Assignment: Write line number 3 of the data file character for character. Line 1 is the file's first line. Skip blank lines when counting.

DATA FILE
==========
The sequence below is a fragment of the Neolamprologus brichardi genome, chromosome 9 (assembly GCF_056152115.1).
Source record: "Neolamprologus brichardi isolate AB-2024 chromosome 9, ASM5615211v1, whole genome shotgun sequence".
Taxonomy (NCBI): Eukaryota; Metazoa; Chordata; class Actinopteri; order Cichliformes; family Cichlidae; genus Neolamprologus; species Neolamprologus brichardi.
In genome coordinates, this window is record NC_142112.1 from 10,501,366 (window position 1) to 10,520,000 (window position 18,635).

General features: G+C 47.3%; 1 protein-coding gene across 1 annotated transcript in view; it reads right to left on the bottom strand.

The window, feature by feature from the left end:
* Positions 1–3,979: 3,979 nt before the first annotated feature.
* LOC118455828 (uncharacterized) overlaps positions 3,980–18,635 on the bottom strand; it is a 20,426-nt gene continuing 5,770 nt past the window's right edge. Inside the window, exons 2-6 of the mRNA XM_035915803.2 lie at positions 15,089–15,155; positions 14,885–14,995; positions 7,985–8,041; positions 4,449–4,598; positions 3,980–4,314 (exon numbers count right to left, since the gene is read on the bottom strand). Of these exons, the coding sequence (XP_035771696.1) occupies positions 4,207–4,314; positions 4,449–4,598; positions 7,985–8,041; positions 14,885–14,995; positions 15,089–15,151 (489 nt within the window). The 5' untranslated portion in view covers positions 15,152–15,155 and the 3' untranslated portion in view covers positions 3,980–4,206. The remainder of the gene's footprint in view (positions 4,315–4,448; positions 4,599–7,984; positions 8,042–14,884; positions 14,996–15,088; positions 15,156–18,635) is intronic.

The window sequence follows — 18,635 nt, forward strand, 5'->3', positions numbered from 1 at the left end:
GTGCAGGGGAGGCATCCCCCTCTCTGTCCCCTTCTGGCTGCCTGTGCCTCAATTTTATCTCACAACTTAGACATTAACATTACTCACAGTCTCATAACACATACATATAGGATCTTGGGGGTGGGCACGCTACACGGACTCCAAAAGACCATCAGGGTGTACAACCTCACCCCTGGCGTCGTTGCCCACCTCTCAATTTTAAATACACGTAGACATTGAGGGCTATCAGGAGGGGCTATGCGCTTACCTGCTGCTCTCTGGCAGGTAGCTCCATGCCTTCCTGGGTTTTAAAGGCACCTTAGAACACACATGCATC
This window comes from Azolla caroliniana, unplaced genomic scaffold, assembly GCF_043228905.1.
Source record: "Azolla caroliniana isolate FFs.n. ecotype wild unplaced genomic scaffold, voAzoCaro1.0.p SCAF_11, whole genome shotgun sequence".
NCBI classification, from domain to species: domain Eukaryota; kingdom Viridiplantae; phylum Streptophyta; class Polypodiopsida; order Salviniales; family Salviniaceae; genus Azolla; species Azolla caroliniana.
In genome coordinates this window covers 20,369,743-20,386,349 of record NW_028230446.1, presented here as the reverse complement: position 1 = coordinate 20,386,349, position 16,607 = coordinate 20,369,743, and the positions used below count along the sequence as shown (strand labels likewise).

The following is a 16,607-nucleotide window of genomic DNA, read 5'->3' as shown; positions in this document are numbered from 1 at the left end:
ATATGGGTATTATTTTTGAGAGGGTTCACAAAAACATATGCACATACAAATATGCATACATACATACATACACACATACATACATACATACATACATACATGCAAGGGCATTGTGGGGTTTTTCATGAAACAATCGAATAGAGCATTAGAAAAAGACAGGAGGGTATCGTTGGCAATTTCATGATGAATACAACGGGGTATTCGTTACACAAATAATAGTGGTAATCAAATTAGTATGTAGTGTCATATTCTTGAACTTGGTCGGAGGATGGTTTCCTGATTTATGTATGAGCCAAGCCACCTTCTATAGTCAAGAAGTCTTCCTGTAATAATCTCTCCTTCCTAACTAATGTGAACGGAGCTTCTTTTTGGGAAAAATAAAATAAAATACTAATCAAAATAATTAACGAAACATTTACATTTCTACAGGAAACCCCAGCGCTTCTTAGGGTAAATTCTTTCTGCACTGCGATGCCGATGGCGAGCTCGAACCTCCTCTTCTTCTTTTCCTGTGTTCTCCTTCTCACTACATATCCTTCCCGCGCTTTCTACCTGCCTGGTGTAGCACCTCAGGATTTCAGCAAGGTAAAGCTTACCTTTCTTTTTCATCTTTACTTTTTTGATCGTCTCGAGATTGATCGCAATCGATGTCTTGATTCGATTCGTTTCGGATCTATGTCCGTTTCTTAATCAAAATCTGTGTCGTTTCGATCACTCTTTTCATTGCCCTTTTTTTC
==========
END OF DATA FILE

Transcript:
Taxonomy (NCBI): Eukaryota; Metazoa; Chordata; class Actinopteri; order Cichliformes; family Cichlidae; genus Neolamprologus; species Neolamprologus brichardi.